For years, it was a topic that would surface in studies and headlines, but rarely beyond. Then several countries began to get serious, requiring companies to report differences in gender pay gaps or trying to close it themselves. A few big firms spent millions trying to make up the pay difference between men and women in the same job.
But critics say it just hasn’t been enough, and this week the issue boiled in the largest city in Scotland with a mass walkout. Over two days, more than 8,000 employees of Glasgow City Council staged a mass walkout to protest pay discrepancies. To some, it could well be a prime example of leaders responding but still missing the public pulse. “This is something that is potentially very big and expensive to get wrong,” says Ben Frost, who leads Korn Ferry’s global Rewards Products business.
There have been landmark strikes over equal pay in decades past, and disputes in other towns earlier this year, but pundits are calling the Glasgow action one of the UK’s most extensive to date. The matter seems to stem from a potentially botched effort at job classification conducted more than a decade ago. However, now the workers want the problem solved, and fast.
Experts say the matter should worry any executive who isn’t paying close attention to their employees and how the company pays people. Thomas McMullen, a senior client partner and the leader in Korn Ferry’s North America Total Rewards Expertise group, says there’s a “decent probability” this kind of action “meanders across Europe and makes it ways to North America.”
Indeed, Equal pay has become a hot-button issue across the world. Governments are establishing new mandates or banning salary questions during job interviews as ways to equalize pay between men and women doing the same job. At the same time, private organizations are looking at ways to both correct past discrepancies and set up fair compensation systems going forward. Yet even executives who are paying close attention to gender pay gaps can get tripped up by the complexity of the issue.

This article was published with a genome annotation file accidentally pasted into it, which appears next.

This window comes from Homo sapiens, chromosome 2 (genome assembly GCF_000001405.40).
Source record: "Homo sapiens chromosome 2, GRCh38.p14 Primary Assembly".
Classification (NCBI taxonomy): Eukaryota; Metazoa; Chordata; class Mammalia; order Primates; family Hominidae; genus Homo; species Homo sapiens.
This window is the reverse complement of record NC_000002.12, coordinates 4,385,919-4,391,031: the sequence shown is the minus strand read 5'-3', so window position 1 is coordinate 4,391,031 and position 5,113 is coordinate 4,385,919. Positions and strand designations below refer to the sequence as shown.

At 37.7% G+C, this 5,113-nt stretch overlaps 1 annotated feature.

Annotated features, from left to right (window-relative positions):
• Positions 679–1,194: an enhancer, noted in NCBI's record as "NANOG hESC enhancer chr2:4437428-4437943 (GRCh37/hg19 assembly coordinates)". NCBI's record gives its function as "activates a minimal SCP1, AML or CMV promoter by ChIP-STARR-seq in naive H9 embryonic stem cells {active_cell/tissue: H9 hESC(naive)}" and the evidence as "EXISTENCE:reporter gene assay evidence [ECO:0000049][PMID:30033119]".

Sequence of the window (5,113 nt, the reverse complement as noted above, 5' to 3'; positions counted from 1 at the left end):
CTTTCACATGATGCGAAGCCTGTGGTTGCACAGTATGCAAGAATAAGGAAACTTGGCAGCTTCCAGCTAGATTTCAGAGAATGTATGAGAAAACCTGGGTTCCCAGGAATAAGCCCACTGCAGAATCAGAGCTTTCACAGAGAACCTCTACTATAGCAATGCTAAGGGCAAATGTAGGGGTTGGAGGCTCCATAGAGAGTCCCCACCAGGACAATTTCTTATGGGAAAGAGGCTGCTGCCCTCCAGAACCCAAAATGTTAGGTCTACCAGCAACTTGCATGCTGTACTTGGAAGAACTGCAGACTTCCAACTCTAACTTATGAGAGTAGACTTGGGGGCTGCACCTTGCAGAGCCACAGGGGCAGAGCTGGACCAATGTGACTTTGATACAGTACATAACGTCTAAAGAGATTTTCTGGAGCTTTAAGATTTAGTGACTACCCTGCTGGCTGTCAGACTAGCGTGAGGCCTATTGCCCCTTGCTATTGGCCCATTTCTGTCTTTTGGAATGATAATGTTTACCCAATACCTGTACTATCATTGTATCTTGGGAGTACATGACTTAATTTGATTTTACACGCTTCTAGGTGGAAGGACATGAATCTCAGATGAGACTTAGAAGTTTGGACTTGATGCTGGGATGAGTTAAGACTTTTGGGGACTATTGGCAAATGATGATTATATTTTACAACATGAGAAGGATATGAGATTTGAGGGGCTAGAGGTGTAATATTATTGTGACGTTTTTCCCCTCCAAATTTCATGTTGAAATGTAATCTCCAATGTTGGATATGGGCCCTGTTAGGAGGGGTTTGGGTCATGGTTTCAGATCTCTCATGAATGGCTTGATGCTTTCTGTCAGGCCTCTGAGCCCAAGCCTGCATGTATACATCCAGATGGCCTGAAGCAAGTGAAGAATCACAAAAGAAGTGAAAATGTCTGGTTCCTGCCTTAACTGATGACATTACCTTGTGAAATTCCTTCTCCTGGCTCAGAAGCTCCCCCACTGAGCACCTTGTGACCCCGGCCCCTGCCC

Frost, for example, stresses the fundamental principle that “pay should be equal for work of equal value.” But he says that whatever method you use to evaluate the size and scope of a job should be both “objective and unbiased.”
McMullen says that for its part, Glasgow City Council developed a tailored and unique job evaluation system that may have contributed to the dispute. The city says the system was fine, though critics say a more well-known system might have better. However, even seemingly “right” systems can create issues. “One way to get the job and pay analysis wrong is to say we pay the garbage man more than the dinner lady and then use that fact to justify why one job should be bigger than the other,” says Frost. For that reason, smart human resources executives start with the job evaluation and not with how much the workers currently get paid. In this case, which is hypothetical, the jobs should be the same size.
That doesn’t necessarily mean that the people in those respective jobs will end up with the same take-home pay. Frost says jobs evaluated to be the same size should always get the same base pay, but it may be necessary to pay an additional premium to lure in workers who are in short supply. But such complexities don’t obscure the importance of this week’s news, which may serve as a wake-up call for some public and corporate leaders. “This is not an isolated issue,” says McMullen. “Eyes are on this in the public and private sectors.”